Today, the editors at Streetsblog California bring you the second podcast in our “Ask the Editor” series, in which we attempt to answer readers' questions about whatever you want to ask.
This podcast series is part of our year-end fundraising effort to keep informing you, our readers, about local and statewide policymaking, funding, and laws affecting your transportation options. Please consider supporting our work by clicking here and donating today. Who else, we ask you, could bring you a podcast dedicated to: sidewalks?
That's right, today's podcast addresses several questions we received from readers about sidewalks, a crucial part of our transportation system that is frequently ignored and almost always under-appreciated. At some point, everybody is a pedestrian, and everyone is affected by the presence—or absence—as well as the condition of walkways wherever they're headed.
“Why don't sidewalks get all the love they deserve?” asked our friends at Los Angeles Walks. We agree that sidewalks are not given the attention we need them to have. How much love do they deserve? Plenty!
Reader Getting Around Sac also asked why California law makes property owners responsible for maintaining sidewalks, which are part of the public right of way. It's true that's what the law says—and also that it changes from place to place. Some cities split costs with homeowners; some use parcel taxes, or require new owners to make needed repairs at the time of purchase. Los Angeles, for one, has its own complicated relationship with sidewalk repair rules, and some there don't think Vision Zero safety efforts have anything to do with sidewalk repair needs.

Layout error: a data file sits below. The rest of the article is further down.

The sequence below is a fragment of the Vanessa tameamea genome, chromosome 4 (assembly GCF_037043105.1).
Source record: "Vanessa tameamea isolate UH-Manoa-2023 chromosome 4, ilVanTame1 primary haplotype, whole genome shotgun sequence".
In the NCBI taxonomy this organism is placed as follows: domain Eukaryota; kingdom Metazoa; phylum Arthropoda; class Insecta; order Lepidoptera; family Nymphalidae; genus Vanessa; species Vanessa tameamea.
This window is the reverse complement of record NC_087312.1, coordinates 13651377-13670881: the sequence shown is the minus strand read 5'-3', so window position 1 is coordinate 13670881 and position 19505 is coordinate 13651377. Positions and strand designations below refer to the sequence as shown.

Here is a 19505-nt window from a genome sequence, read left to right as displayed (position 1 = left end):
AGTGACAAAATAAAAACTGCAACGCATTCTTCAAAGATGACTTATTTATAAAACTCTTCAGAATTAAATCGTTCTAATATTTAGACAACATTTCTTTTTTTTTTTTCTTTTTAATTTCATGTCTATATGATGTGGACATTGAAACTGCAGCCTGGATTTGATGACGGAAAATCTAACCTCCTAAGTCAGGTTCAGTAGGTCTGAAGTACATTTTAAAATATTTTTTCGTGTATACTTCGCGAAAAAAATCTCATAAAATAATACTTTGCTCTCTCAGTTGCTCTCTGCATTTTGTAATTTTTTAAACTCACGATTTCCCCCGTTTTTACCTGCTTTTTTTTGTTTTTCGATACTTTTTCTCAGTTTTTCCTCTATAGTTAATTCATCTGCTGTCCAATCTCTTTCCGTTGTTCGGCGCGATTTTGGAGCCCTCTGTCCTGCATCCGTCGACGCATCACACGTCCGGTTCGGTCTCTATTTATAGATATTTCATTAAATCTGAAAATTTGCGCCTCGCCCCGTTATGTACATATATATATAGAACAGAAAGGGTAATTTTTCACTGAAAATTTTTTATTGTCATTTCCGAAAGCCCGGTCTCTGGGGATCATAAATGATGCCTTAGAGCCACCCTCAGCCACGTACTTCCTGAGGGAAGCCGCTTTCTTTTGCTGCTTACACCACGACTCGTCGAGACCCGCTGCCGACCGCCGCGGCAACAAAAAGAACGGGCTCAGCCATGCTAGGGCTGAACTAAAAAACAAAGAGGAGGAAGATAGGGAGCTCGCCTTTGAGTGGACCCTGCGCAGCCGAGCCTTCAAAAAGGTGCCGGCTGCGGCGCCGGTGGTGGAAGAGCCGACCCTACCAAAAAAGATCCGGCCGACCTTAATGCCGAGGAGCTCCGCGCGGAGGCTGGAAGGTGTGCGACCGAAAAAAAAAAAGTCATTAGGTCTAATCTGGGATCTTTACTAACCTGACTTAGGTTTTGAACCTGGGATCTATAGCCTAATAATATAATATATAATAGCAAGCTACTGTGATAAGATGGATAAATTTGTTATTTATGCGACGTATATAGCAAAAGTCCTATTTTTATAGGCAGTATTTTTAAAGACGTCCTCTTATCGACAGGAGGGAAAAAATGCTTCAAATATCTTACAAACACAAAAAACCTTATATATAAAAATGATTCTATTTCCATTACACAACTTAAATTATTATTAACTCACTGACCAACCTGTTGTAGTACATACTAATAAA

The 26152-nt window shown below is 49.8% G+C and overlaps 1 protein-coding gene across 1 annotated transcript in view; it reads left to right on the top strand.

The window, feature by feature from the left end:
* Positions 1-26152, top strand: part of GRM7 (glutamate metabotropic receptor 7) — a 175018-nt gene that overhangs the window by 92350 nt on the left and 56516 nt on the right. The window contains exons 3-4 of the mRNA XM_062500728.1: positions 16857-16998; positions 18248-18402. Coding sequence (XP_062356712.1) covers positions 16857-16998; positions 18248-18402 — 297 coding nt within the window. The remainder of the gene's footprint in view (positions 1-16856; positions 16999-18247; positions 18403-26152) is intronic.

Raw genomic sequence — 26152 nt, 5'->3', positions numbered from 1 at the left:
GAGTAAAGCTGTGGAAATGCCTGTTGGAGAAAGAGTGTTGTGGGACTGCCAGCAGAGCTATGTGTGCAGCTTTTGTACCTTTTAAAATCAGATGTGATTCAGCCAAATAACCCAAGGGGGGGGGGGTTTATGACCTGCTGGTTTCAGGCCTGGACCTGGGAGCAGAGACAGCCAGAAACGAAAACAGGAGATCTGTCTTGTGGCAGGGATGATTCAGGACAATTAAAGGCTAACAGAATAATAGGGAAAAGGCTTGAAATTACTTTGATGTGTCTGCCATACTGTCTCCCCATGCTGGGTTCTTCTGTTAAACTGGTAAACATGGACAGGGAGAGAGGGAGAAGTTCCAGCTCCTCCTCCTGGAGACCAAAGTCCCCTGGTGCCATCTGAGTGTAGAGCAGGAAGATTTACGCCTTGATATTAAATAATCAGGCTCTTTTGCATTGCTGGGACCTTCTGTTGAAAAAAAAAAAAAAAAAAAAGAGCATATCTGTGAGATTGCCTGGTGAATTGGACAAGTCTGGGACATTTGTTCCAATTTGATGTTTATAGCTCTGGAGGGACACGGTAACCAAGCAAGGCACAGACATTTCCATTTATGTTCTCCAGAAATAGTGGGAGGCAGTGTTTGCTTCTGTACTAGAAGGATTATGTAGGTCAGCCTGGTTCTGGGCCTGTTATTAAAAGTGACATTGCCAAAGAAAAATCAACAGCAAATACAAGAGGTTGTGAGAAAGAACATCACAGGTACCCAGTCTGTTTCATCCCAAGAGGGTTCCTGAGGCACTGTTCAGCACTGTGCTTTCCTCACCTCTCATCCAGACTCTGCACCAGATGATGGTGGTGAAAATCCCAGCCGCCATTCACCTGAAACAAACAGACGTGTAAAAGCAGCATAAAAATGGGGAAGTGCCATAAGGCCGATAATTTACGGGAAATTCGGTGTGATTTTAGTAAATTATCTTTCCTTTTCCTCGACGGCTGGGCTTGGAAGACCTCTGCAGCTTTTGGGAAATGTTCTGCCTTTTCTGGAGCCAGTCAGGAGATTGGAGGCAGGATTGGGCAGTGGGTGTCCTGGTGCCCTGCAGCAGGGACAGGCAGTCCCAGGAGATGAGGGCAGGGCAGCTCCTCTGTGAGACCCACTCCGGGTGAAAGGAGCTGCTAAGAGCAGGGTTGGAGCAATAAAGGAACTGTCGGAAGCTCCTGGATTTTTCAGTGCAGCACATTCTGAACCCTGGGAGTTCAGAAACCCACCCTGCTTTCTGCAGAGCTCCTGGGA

We learned a little bit about the history of the sidewalk law—it was created during the Great Depression, when cities had no money to build or maintain anything. The question sent us off on a discussion of equity and liability, and then right back to our first question, because nobody seems to want to take responsibility for sidewalks.
Do you have a question you want us to talk about? Submit it in the comments below, or by email to melanie [at] streetsblog.org, or tweet them @streetsblogcal
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